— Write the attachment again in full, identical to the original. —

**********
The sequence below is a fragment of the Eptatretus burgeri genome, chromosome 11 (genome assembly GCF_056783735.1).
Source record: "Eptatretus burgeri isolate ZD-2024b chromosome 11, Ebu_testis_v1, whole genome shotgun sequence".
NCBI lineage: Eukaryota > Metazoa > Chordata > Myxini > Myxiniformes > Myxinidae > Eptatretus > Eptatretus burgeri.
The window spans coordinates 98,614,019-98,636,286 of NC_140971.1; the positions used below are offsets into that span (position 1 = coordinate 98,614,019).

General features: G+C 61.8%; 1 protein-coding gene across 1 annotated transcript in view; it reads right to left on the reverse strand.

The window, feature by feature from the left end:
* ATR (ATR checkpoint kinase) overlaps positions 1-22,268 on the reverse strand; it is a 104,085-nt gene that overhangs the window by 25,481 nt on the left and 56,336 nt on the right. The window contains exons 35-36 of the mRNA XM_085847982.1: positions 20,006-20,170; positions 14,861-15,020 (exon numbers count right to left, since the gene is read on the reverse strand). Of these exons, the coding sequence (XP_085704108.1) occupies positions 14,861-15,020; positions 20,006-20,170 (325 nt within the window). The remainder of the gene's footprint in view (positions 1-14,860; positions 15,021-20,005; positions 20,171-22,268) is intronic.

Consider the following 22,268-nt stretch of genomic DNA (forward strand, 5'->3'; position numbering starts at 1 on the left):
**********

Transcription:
The sequence below is a fragment of the Eptatretus burgeri genome, chromosome 11 (genome assembly GCF_056783735.1).
Source record: "Eptatretus burgeri isolate ZD-2024b chromosome 11, Ebu_testis_v1, whole genome shotgun sequence".
NCBI lineage: Eukaryota > Metazoa > Chordata > Myxini > Myxiniformes > Myxinidae > Eptatretus > Eptatretus burgeri.
The window spans coordinates 98,614,019-98,636,286 of NC_140971.1; the positions used below are offsets into that span (position 1 = coordinate 98,614,019).

General features: G+C 61.8%; 1 protein-coding gene across 1 annotated transcript in view; it reads right to left on the reverse strand.

The window, feature by feature from the left end:
* ATR (ATR checkpoint kinase) overlaps positions 1-22,268 on the reverse strand; it is a 104,085-nt gene that overhangs the window by 25,481 nt on the left and 56,336 nt on the right. The window contains exons 35-36 of the mRNA XM_085847982.1: positions 20,006-20,170; positions 14,861-15,020 (exon numbers count right to left, since the gene is read on the reverse strand). Of these exons, the coding sequence (XP_085704108.1) occupies positions 14,861-15,020; positions 20,006-20,170 (325 nt within the window). The remainder of the gene's footprint in view (positions 1-14,860; positions 15,021-20,005; positions 20,171-22,268) is intronic.

Consider the following 22,268-nt stretch of genomic DNA (forward strand, 5'->3'; position numbering starts at 1 on the left):